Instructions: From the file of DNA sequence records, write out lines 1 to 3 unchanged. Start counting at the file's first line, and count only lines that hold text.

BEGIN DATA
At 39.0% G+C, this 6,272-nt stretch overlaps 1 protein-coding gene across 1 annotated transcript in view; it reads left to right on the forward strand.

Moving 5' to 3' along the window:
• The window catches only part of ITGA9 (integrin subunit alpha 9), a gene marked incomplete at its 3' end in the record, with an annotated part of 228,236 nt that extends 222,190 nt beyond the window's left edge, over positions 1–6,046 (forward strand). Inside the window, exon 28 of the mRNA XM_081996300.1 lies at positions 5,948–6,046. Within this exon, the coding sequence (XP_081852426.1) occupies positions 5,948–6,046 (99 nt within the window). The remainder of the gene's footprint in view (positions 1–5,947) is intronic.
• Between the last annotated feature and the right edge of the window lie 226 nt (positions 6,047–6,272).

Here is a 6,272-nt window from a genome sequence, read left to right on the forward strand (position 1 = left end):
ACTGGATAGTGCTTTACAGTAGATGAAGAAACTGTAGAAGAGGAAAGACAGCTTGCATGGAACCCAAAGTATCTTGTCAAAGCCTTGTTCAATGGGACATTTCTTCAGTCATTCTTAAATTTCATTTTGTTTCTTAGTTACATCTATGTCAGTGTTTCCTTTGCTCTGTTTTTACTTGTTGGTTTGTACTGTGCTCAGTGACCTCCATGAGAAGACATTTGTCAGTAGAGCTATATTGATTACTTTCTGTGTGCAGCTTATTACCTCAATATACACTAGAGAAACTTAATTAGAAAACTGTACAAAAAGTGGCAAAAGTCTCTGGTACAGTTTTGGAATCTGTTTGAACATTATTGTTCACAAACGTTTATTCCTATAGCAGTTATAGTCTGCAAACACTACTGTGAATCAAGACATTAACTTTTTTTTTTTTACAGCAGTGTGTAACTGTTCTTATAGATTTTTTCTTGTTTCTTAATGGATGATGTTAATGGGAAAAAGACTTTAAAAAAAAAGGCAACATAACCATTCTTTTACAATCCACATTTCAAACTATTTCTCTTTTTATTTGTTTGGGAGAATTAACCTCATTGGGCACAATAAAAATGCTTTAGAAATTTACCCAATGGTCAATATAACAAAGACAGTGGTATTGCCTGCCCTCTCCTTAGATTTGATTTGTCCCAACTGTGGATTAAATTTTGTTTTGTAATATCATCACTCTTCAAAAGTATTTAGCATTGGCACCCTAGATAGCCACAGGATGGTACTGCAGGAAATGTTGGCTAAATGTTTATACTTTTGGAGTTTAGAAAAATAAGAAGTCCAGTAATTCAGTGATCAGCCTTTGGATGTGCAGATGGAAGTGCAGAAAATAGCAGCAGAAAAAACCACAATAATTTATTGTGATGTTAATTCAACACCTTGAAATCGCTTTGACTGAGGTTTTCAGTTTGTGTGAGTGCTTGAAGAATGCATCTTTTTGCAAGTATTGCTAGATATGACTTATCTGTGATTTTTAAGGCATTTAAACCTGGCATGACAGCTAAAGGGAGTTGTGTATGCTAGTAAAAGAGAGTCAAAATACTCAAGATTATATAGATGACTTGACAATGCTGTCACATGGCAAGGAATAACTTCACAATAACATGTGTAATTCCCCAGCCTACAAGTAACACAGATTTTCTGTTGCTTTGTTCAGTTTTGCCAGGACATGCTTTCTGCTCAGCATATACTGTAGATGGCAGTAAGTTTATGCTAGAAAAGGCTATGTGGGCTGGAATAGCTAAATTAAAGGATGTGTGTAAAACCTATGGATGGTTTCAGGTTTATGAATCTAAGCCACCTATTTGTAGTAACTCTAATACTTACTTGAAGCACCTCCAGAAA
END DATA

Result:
At 39.0% G+C, this 6,272-nt stretch overlaps 1 protein-coding gene across 1 annotated transcript in view; it reads left to right on the forward strand.

Moving 5' to 3' along the window:
• The window catches only part of ITGA9 (integrin subunit alpha 9), a gene marked incomplete at its 3' end in the record, with an annotated part of 228,236 nt that extends 222,190 nt beyond the window's left edge, over positions 1–6,046 (forward strand). Inside the window, exon 28 of the mRNA XM_081996300.1 lies at positions 5,948–6,046. Within this exon, the coding sequence (XP_081852426.1) occupies positions 5,948–6,046 (99 nt within the window). The remainder of the gene's footprint in view (positions 1–5,947) is intronic.